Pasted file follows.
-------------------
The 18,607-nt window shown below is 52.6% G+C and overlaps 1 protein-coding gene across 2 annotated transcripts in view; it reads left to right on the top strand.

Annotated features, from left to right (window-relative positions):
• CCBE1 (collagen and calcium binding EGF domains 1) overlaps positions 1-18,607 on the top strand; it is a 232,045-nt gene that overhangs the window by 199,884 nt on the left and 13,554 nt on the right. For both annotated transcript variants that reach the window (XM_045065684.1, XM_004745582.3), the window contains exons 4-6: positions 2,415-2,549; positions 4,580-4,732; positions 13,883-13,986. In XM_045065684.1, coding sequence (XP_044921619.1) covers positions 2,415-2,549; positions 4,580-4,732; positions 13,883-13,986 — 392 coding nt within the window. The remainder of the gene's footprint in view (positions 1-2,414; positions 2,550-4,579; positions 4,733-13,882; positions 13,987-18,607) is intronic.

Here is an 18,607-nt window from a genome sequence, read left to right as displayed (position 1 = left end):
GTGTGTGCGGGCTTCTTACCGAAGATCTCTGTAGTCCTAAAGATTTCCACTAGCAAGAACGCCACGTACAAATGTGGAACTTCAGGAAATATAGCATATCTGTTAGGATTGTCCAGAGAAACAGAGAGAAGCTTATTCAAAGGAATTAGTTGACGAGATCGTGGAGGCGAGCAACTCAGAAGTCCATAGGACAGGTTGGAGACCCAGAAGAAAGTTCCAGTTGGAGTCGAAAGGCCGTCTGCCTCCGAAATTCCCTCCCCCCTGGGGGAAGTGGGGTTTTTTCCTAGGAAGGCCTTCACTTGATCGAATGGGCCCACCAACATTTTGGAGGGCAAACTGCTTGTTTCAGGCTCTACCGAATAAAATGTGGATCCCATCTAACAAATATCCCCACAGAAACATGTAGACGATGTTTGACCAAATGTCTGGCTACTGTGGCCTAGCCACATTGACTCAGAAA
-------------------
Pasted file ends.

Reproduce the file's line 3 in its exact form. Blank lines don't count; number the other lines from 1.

• CCBE1 (collagen and calcium binding EGF domains 1) overlaps positions 1-18,607 on the top strand; it is a 232,045-nt gene that overhangs the window by 199,884 nt on the left and 13,554 nt on the right. For both annotated transcript variants that reach the window (XM_045065684.1, XM_004745582.3), the window contains exons 4-6: positions 2,415-2,549; positions 4,580-4,732; positions 13,883-13,986. In XM_045065684.1, coding sequence (XP_044921619.1) covers positions 2,415-2,549; positions 4,580-4,732; positions 13,883-13,986 — 392 coding nt within the window. The remainder of the gene's footprint in view (positions 1-2,414; positions 2,550-4,579; positions 4,733-13,882; positions 13,987-18,607) is intronic.